# Mathematics of a roller chain animation

Given two circular sprockets \(C_1(M_1, r_1)\) and \(C_2(M_2, r_2)\) with their midpoint and radius, we want to find a way to put a chain around them and animate the links like this:

Lets start with some trivial observations. The distance \(d\) between the two midpoints is \(d=|M_2-M_1|\). \(s\) is the difference between the two radii \(r_1\) and \(r_2\), which will be zero if the circles are of the same size and negative if circle \(C_1\) has a greater radius than \(C_2\). \(\theta\) is the rotation angle between the two circles and can be calculated with \(\theta=\tan^{-1}\left(\frac{M_2^y - M_1^y}{M_2^x - M_1^x}\right)\). The points \(T_1, T_2\) and the opposite points \(T_1', T_2'\) can be calculated as follows:

$$T_1:= M_1 + Rot(\frac{1}{2}\pi + \phi + \theta) r_1$$

$$T_2:= M_2 + Rot(\frac{1}{2}\pi + \phi + \theta) r_2$$

$$T_1':= M_1 + Rot(\frac{3}{2}\pi - \phi + \theta) r_1$$

$$T_2':= M_2 + Rot(\frac{3}{2}\pi - \phi + \theta) r_2$$

## Calculating the chain length

**Case 1)** \(r_2 > r_1\): The triangle \((M_1, M_2, S)\) has a right angle at point \(S\) and the line \((M_1, S)\) is parallel to line \((T_1, T_2)\) and also has the same length \(t\), which is \(t=|T_2 - T_1|\) or easier \(t=\sqrt{d^2 - s^2}\) using Pythagorean theorem. \(\phi\) can be calculated using the law of sines as \(\phi=\sin^{-1}\left(\frac{s}{d}\right)\) or with the inverse tangent again, \(\phi=\tan^{-1}\left(\frac{s}{t}\right)\).

Having these parameters, the length of the chain can be calculated with the two straight lines plus the two arcs around the circles. The length of the arcs is

\[l_1 = 2\pi\cdot r_1 \cdot \frac{\pi - 2\phi}{2\pi} = r_1(\pi - 2\phi)\]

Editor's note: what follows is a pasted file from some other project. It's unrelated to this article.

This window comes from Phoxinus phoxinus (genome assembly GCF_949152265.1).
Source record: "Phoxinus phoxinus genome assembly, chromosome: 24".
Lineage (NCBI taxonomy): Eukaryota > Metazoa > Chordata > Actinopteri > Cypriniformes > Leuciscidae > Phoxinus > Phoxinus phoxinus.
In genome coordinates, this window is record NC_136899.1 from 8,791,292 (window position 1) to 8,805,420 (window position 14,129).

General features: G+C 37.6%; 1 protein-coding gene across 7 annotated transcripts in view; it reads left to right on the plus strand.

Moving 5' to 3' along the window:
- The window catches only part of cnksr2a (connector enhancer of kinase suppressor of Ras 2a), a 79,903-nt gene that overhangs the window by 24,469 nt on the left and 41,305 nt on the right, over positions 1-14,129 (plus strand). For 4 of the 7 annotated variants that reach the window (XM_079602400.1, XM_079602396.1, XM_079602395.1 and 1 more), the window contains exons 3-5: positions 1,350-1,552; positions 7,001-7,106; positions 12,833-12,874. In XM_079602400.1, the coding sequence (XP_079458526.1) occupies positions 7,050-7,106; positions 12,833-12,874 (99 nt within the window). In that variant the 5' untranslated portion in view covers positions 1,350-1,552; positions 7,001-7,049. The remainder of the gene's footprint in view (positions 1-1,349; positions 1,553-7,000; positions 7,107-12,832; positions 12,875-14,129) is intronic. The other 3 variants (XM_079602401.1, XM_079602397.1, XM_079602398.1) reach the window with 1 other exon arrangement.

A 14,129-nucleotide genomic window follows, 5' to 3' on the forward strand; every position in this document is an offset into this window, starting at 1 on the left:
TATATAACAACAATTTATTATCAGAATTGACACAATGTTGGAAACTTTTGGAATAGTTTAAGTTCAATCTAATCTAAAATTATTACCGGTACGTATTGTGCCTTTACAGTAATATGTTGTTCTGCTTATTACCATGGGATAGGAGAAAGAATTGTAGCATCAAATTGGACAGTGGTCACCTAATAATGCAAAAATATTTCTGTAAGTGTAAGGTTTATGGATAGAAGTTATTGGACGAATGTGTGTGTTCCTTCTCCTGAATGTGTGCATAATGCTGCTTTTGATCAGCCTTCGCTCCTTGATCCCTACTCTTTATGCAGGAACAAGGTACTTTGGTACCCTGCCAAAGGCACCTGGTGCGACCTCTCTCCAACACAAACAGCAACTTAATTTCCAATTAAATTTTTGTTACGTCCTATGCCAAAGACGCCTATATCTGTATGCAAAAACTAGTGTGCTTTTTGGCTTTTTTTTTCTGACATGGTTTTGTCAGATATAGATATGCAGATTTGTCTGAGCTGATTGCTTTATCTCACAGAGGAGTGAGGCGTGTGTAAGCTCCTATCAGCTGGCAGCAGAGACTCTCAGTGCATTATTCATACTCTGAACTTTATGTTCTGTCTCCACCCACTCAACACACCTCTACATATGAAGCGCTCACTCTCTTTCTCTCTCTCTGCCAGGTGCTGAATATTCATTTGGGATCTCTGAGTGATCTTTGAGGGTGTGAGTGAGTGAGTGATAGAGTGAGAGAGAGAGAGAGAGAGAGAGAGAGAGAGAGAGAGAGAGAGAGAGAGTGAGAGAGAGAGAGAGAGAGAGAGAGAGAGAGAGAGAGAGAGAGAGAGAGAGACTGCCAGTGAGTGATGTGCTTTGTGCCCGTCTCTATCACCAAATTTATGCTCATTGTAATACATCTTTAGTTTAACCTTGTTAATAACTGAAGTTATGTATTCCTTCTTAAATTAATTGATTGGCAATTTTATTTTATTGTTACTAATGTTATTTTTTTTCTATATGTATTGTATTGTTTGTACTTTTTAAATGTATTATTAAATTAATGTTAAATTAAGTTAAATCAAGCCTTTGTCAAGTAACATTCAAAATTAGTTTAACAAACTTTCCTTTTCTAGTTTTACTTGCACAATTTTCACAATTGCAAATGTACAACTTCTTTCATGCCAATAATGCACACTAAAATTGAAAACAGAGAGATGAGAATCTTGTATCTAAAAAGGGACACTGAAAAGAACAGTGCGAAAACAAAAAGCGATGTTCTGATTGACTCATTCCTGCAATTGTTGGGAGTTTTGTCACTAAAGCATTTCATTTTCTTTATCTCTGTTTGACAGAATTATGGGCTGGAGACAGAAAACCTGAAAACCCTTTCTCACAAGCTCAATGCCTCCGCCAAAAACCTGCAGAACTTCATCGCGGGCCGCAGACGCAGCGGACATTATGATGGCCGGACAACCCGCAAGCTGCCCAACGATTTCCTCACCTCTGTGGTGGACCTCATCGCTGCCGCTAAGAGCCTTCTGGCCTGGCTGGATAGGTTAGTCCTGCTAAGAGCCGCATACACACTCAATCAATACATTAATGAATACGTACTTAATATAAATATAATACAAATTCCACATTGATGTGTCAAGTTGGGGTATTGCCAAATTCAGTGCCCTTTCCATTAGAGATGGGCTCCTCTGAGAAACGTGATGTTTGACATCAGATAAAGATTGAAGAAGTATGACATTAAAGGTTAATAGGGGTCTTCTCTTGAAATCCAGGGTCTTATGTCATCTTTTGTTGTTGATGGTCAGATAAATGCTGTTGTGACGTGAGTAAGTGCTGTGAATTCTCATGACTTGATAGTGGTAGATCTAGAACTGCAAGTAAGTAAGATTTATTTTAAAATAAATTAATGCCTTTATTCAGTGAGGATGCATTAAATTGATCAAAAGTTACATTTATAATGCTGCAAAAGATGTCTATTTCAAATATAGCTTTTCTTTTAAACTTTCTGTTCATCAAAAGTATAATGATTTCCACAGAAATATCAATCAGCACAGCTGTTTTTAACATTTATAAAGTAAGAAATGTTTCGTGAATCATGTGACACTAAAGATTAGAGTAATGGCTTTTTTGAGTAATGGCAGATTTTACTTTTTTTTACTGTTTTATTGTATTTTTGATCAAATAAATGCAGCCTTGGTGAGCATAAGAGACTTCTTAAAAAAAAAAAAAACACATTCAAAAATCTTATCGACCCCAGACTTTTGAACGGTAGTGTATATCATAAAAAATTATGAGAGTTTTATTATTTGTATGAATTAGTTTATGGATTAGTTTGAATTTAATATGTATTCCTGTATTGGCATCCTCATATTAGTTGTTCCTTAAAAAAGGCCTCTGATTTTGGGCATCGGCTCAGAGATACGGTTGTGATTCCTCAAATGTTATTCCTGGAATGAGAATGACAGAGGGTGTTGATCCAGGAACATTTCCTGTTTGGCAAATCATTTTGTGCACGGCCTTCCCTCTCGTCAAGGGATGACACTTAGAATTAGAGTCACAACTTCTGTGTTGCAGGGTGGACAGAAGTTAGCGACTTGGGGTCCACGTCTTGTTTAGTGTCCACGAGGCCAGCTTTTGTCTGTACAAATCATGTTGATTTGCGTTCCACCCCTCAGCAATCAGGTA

\[l_2 = 2\pi\cdot r_2 \cdot \frac{\pi + 2\phi}{2\pi} = r_2(\pi + 2\phi)\]

And the total length of the chain is given by

\[l = l_1 + l_2 + 2t\]

**Case 2)** \(r_1 > r_2\): This case is analogue to case 2 with flipped indices.

**Case 3)** \(r_1 = r_2\): As stated before, if the radii have the same length, \(s\) will become zero. \(t\) equals \(d\), which can be seen with \(t=\sqrt{d^2 - s^2}\) from case 1. \(\phi\) is zero, analogue to case 1 again. Thus the length for case 3 is already handled with case 1.

Conclusion: Since \(s\) loses the negative sign when being squared, we only need case 1 to calculate the length.

## Calculate the position of the links

Lets say we have \(n\) links. It follows that the length of every link is \(\overline{l} = \frac{l}{n}\). If we open the chain and put it straight on the table, we can segment the chain as illustrated in this sketch:

That means we start at point \(T_2\) go down on the arc of length \(l_2\), continue for length \(t\), go up the arc on the left with length \(l_1\) and back to point \(T_2\). If we now get an arbitrary point \(c'\), we can calculate \(c' \mod l\) to keep it circular on the chain. The initial distribution of all links on the line is \(k\cdot \overline{l}\, \forall k<n\).

We have four segments, which will be handled separately now. For each case, we calculate a parameter \(p\in[0,1]\), which represents the position in percent on the given segment. Additionally, we have the current position \(c:= k\cdot\overline{l} + z\, \forall k<n, z\in\mathbb{R}\) to calculate the point \(N_k\), the position of the kth link. \(z\) is a free parameter to scroll.

**Case 1)** \(c < l_2\):

\(p:= \frac{c}{l_2}\)

\(N_k:= M_2 + Rot(\frac{1}{2}\pi + \phi + \theta - p (\pi + 2 \phi)) r_2\)

**Case 2)** \(l_2\leq c < l_2 + t\):

\(p:= \frac{c - l_2}{t}\)

\(N_k:= T_2' + Rot(\pi - \phi + \theta) \cdot t \cdot p\)

**Case 3)** \(l_2 + t\leq c < l_2 + t + l_1\):

\(p:= \frac{c - l_2 - t}{l_1}\)

\(N_k:= M_1 + Rot(\frac{3}{2}\pi - \phi + \theta - p (\pi - 2 \phi)) r_1\)

**Case 4)** \(l_2 + t + l_1\leq c < l\):

\(p:= \frac{c - l_2 - t - l_1}{t}\)

\(N_k:= T_1 + Rot(\phi + \theta) \cdot t \cdot p\)

You might also be interested in the following

- Shortest distance between a point and a line segment
- Reduce the length of a line segment by a certain amount
- Calculate the intersection points of two Circles
- Inverse Kinematics of a Stewart Platform

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